Review: Paranormal Activity 4

Much like the Friday the 13th franchise, or the Saw series for a more recent example, the Paranormal Activity films have more or less settled into a comfortable groove by its fourth entry in as many years. While sequel rules dictate that the stakes be raised with each subsequent entry, the films – originally a $15,000 “found footage” movie directed by Oren Peli that took the box office by storm – have rarely reached beyond their fairly simple origins: a family find themselves haunted by a demonic spirit with a fondness for loud bangs in the night, levitation, throwing people around like rag-dolls, and pulling the doona covers off sleeping victims. The added extra of a cult-like institution in the series best Paranormal Activity 3 is about as radical as it has gotten so far, and Paranormal Activity 4 adds little that hasn’t been seen before. Alas, many viewers probably won’t have a problem with that.

Set five years after the death of Micah and the disappearance of Katie (Katie Featherstone, returning once again) and baby Hunter, Paranormal Activity 4 follows another regular family whose teenage daughter (Kathryn Newton, Bad Teacher) begins to suspect the boy from across the street (Brady Allen) has brought an evil presence into her home. Typical events follow with nobody believing her and her tech savvy boyfriend’s (Matt Shively, True Jackson VP) efforts to convince them.

Alex (Kathryn Newton) sees maybe-dead-maybe-not people in Paranormal Activity 4

While this franchise is never going into space or to New York any time soon (like Jason Voorhees), there are still some neat places it could go, but it quickly becomes apparent it won’t be going anywhere different this time around. Personally, I await the filmmakers (this time, much like on the third instalment, under the eye of Catfish directors Henry Joost and Ariel Schulman) to go meta on its audience of ghost-spotting viewers and have its characters start talking about the Paranormal Activity franchise of films. Logic dictates that the police are finding all these recordings and somebody is assembling them into 90-minute packages so why have these characters never heard of the events from five years prior? And why does Katie Featherstone’s character never stop to wonder why every time she decides to go haunting her local neighbours they’re always running those damned video cameras?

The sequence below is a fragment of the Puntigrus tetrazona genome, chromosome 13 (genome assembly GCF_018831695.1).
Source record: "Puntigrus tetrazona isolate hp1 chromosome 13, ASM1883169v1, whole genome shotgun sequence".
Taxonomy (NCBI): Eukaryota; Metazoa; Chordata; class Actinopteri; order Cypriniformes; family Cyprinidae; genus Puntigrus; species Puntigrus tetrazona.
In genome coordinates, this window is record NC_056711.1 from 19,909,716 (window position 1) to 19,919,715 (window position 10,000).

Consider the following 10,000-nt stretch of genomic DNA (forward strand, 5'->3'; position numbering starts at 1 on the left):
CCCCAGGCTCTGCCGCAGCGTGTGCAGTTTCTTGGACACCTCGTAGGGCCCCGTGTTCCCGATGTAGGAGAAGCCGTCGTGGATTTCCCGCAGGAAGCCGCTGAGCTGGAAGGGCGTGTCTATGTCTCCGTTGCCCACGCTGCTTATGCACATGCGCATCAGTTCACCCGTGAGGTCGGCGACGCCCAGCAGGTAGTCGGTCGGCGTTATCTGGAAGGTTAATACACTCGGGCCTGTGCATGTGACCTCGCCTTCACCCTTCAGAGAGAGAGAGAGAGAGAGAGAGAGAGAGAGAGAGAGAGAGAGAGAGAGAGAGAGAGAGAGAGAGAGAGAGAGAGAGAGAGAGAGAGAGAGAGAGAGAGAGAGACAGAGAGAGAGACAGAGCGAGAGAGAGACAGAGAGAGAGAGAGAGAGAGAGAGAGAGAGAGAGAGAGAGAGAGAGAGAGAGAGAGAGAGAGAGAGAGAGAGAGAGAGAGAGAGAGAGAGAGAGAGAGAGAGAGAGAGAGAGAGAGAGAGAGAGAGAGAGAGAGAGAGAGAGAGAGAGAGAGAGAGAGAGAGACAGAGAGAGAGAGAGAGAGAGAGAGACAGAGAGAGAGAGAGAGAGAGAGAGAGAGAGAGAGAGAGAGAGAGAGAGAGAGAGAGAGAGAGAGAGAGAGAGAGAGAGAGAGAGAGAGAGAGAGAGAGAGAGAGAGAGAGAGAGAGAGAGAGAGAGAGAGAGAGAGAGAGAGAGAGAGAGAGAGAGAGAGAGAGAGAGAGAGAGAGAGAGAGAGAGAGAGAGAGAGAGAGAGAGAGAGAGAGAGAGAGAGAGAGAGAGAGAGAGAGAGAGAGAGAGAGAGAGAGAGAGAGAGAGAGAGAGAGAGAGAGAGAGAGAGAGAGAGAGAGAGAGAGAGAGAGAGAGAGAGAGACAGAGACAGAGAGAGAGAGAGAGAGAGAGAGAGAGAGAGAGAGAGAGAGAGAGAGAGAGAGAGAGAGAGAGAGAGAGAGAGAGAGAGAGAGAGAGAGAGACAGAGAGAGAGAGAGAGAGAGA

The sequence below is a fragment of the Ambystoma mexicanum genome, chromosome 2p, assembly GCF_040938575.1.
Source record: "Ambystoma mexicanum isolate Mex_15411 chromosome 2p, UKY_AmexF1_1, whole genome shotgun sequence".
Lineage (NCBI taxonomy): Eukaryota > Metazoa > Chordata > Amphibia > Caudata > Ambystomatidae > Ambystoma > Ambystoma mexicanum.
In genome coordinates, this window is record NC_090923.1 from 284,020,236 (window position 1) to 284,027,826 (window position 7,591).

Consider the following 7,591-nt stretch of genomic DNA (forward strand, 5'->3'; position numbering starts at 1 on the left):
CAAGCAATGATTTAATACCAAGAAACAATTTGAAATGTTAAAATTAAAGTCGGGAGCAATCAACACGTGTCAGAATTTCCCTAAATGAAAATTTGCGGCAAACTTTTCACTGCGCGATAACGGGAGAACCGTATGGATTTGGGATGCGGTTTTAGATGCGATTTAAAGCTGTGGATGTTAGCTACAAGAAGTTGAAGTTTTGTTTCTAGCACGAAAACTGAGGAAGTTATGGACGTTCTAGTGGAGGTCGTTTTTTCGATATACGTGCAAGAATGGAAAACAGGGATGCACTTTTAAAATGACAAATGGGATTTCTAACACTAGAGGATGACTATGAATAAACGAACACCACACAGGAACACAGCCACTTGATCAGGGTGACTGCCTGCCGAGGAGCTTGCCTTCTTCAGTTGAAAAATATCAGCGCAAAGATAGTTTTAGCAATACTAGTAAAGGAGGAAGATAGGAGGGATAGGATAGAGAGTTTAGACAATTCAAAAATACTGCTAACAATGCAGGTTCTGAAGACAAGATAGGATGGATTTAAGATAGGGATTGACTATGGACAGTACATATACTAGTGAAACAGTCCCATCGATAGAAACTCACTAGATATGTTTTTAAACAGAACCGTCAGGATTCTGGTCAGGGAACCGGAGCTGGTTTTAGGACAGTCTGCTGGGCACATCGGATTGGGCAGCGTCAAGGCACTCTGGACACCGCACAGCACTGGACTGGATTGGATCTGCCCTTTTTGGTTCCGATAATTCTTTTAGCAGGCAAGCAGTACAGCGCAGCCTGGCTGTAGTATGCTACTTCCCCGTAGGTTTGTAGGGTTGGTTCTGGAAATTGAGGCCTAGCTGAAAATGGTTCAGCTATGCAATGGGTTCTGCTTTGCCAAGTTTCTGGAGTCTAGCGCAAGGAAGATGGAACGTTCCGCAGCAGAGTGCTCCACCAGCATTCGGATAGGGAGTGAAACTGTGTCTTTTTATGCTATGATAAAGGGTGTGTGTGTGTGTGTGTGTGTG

Para-todler activity with Brady Allen’s creepy child, Bobbie, in Paranormal Activity 4

Paranormal Activity 4 is arguably the weakest entry in the series, but if one still gets their kicks out of these films then that probably won’t mean all that much. It’s certainly too long, with long patches of fairly nondescript boo scares littering the landscape, but a few decent shocks and a particularly impressive final stretch (which, going by the audience arrivals some 40 minutes into the movie suggests, is where everyone knows the best stuff resides) will make this a decent, if not entirely remarkable in any way shape or form, flick for a scary slumber party evening. I’d be remiss, of course, to not mention the cat. Best Supporting Performance by the Feline, please.

Paranormal Activity 4 is released nationally on October 18th

Director: Henry Joost and Ariel Schulman

Cast: Kathryn Newton, Katie Featherstone, Matt Shively, Brady Allen, Aiden Lovekamp, Stephen Dunham, Alexondra Lee

About Glenn Dunks

Glenn Dunks loves films, that we know for sure. As well as being a film critic for Trespass Magazine where his wildly unpredictable tastes you’ve grown accustomed to, Glenn is the creator and writer of film blog Stale Popcorn (http://stalepopcornau.blogspot.com) , film editor at Onya Magazine, has written for The Big Issue and Encore and has been heard on JOY 94.3. Glenn is based in Melbourne, is an active Twitterer (@stalepopcornau) and is and is particular fond of Australian, horror and queer cinema.